Are they like, "We like the Make-a-Wish Foundation, support what they do, and want to help them with their mission…but…we don't want to help them THAT MUCH."

    God forbid Mattel should sell more art books and make MORE money for a great charity.

  • @jestergoblin; I was one of the lucky few to pick up the art book, & it's not just '80's stuff. It covers the whole MOTU mythos, right up to concept art for a possible new MOTU movie.

    Honestly, the book isn't all that great. There's some nice stuff, but it does not warrant the $50 asked.

  • With all this talk of the art book, very few of us have actually seen whats on the inside. I heard that Pixel Dan posted a video review which was taken down. Obviously scanned copies of the images are illegal and unethical, but I don't see whats wrong with posting a video review so at least we can know what it is that we've got our panty hose in a twist for. Otherwise, from what I've heard, the book isn't worth the $50 asking price.

  • Why does Mattel wait until after the fact to announce these are for MAWF?

    I don't buy it for a minute. Looks like Mattel was trying to push the envelope and trying to figure out exactly how far they could go to screw collectors and how much money people would cough up for a $10-$15 book.

    The whole thing blew up, they got caught with egg on their faces and they made up the MAWF excuse after the fact.

    That makes much more sense to me than the convoluted explanation that someone is now trying to pass off to placate collectors.

    Can anyone think of another instance in which a major corporation decided to sell an (majorly overpriced) item to benefit a well known charity and for some strange reason didn't announce it until after a crapstorm of conroversy erupted?

    I can't. Because things like that don't happen in the real world, except apparently when Mattel is involved.

    Please me kind enough to explain why you kept this supposed "charity sale" a secret Mattel.

    Was there a "legal reason" for that too? Enlighten us, because we're really trying to understand here…

  • I think you nailed all the right points on the head Poe.

    Mattel probably didn't want to pay royalties.

    You touched on something I said in your rather awesome forums as well, Mattel hyped this item up, which was a mistake. Had they came up front and said "hey we're going to have a very limited charity item for sale exclusive at the con", I don't think people would have gotten upset.

  • The royalties thing makes a ton of sense. Thanks for the post. I still just kinda wish Mattel hadn't bothered, but this could explain why the book kinda just tumbled out of Mattel.

  • I'm not so sure…

    A. If the artists were work for hire at the time of concepting (which in 198something, I'm sure they were). Then Mattel owns all copy-write to that material. It's that simple. I've worked for a major corporate entertainment company for 10 years, and have never heard of anything like that regarding art generated under contract.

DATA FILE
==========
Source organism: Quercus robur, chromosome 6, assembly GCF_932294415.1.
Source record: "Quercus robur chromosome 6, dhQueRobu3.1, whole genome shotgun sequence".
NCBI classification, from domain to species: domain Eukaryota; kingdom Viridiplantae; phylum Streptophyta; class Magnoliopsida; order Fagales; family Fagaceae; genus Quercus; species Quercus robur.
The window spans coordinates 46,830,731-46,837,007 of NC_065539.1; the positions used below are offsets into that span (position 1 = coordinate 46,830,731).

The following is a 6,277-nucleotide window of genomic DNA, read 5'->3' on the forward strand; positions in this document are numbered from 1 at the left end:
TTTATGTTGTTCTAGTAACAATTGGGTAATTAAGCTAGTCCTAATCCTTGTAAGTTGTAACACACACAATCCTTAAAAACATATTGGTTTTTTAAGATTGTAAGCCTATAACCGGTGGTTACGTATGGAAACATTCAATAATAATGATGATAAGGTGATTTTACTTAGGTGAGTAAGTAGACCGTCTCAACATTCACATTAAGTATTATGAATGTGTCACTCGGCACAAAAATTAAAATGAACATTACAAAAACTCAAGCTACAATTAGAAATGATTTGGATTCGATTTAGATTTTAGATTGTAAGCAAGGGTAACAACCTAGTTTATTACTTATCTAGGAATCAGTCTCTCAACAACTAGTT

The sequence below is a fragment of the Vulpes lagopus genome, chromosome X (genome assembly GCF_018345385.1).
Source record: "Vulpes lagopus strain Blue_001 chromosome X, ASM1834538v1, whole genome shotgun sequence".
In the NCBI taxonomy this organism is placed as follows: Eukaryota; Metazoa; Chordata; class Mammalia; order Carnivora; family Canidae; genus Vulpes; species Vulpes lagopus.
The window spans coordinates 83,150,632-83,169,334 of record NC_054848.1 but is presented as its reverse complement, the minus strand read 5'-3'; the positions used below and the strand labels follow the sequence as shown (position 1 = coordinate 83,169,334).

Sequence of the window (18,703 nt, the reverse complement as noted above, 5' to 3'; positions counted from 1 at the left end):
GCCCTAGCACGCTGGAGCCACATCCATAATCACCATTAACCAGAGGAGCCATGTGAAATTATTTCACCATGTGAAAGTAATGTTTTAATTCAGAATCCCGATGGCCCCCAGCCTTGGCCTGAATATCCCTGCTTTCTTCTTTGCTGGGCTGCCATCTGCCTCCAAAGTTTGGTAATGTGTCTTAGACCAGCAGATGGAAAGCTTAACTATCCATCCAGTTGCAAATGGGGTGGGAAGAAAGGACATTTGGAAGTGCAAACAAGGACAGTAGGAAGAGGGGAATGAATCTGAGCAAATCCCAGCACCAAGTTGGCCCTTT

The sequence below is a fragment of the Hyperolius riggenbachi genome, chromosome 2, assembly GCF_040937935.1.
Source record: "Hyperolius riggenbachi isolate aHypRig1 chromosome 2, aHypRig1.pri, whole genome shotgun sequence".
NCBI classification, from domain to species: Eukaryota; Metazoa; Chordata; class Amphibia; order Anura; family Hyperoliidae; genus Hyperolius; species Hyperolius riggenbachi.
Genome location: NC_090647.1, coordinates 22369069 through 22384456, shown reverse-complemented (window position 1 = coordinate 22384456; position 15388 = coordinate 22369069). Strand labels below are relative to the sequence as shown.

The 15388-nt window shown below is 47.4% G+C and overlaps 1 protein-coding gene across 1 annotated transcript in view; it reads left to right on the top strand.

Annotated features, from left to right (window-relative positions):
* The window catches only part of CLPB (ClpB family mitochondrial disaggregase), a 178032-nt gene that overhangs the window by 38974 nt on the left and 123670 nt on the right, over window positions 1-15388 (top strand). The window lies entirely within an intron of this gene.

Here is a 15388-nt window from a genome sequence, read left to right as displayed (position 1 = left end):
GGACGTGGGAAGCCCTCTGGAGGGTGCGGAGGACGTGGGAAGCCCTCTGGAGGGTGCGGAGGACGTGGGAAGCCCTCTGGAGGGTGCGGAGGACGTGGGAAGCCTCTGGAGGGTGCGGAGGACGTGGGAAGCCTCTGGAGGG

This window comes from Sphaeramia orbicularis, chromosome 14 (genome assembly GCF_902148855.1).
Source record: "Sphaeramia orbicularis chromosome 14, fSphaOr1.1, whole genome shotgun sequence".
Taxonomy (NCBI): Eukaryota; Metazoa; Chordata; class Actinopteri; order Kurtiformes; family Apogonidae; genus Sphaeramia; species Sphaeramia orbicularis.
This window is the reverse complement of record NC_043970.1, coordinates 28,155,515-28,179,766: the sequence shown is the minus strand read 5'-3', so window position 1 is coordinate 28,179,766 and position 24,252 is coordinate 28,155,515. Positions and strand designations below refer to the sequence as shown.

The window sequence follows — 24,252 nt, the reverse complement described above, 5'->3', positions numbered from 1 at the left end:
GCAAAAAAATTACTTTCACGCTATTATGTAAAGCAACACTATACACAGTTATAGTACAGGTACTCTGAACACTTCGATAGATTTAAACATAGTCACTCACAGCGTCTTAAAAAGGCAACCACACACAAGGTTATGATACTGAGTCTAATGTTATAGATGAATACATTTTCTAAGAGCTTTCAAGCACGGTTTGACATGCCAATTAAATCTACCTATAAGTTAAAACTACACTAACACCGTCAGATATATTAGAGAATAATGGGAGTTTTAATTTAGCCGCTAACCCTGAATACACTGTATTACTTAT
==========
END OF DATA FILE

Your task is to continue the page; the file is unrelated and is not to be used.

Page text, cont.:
B. The content and presentation of this book was incredibly haphazzard. It is in NO WAY worth 50.00. Look at all of the Art of Pixar books or Disney art books that are hard cover 11×14, and 40.00! They are chock full of pre-and production art. All art generated while concept artists were employed on a project.

    C. This book seemed like a sampler. There's 8 pages of actual concept art. Thats it! 2 pages from the dealer catalogs. 2 pages from the mini comics, 4 pages of cardback art, 7 pages of oil paintings, 2 pages on He-Ro. AND NONE OF IT in any real depth. There's no real writing or examination of the process, no background, no soul. It's just simply… pictures. The rest of the book has a few pages of New Adventure Art, 200x art, and classics. All of which could easily have had their own books. And finally 5 pages of concept art for a proposed movie.

    Tomart published 2 issues in the 90s that revealed TONS of concept art for abandoned characters. I wonder how much a 3rd party magazine had to pay to license all that art? You think Mattel had to pay more for it? Ludicrous.

    I get Emmy brochures that are more detailed and better produced for FREE than this book. That's the sad thing… this book is one of the most coveted masters of the Universe items… and it's not worth it. 🙁

    I was one of the fortunate ones to be able to ad this to my collection… but the truth is, I hope this is just a primer, and that there are more extensive volumes to focus on individual lines and not just overall brands. Once again this is an example of brand managers, with no real sense of consumer interest, making decisions.